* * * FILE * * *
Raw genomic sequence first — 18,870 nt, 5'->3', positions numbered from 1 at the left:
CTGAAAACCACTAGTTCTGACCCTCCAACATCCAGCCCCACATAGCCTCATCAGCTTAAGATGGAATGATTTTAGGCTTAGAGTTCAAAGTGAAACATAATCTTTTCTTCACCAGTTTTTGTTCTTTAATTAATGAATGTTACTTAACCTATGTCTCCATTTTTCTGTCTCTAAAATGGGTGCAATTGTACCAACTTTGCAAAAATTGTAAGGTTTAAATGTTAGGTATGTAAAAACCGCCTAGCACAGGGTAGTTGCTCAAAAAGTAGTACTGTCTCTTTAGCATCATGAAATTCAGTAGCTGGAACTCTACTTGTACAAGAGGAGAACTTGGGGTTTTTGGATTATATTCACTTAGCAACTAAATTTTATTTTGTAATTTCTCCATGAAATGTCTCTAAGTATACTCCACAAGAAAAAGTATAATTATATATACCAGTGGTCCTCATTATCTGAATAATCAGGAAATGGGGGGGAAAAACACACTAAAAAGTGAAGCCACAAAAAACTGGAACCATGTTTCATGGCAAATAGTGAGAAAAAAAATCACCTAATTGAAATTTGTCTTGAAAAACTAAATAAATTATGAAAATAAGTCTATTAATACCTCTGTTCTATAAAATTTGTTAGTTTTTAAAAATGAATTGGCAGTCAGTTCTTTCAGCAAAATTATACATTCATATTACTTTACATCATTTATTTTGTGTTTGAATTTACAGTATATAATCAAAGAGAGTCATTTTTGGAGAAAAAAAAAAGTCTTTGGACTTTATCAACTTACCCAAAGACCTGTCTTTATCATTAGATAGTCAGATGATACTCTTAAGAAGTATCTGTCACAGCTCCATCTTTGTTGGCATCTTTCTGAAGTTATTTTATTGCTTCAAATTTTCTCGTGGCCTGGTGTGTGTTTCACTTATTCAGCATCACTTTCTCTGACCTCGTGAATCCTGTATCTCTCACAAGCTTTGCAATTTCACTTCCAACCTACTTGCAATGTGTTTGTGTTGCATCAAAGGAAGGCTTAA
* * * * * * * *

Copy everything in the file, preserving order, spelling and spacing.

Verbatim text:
Raw genomic sequence first — 18,870 nt, 5'->3', positions numbered from 1 at the left:
CTGAAAACCACTAGTTCTGACCCTCCAACATCCAGCCCCACATAGCCTCATCAGCTTAAGATGGAATGATTTTAGGCTTAGAGTTCAAAGTGAAACATAATCTTTTCTTCACCAGTTTTTGTTCTTTAATTAATGAATGTTACTTAACCTATGTCTCCATTTTTCTGTCTCTAAAATGGGTGCAATTGTACCAACTTTGCAAAAATTGTAAGGTTTAAATGTTAGGTATGTAAAAACCGCCTAGCACAGGGTAGTTGCTCAAAAAGTAGTACTGTCTCTTTAGCATCATGAAATTCAGTAGCTGGAACTCTACTTGTACAAGAGGAGAACTTGGGGTTTTTGGATTATATTCACTTAGCAACTAAATTTTATTTTGTAATTTCTCCATGAAATGTCTCTAAGTATACTCCACAAGAAAAAGTATAATTATATATACCAGTGGTCCTCATTATCTGAATAATCAGGAAATGGGGGGGAAAAACACACTAAAAAGTGAAGCCACAAAAAACTGGAACCATGTTTCATGGCAAATAGTGAGAAAAAAAATCACCTAATTGAAATTTGTCTTGAAAAACTAAATAAATTATGAAAATAAGTCTATTAATACCTCTGTTCTATAAAATTTGTTAGTTTTTAAAAATGAATTGGCAGTCAGTTCTTTCAGCAAAATTATACATTCATATTACTTTACATCATTTATTTTGTGTTTGAATTTACAGTATATAATCAAAGAGAGTCATTTTTGGAGAAAAAAAAAAGTCTTTGGACTTTATCAACTTACCCAAAGACCTGTCTTTATCATTAGATAGTCAGATGATACTCTTAAGAAGTATCTGTCACAGCTCCATCTTTGTTGGCATCTTTCTGAAGTTATTTTATTGCTTCAAATTTTCTCGTGGCCTGGTGTGTGTTTCACTTATTCAGCATCACTTTCTCTGACCTCGTGAATCCTGTATCTCTCACAAGCTTTGCAATTTCACTTCCAACCTACTTGCAATGTGTTTGTGTTGCATCAAAGGAAGGCTTAA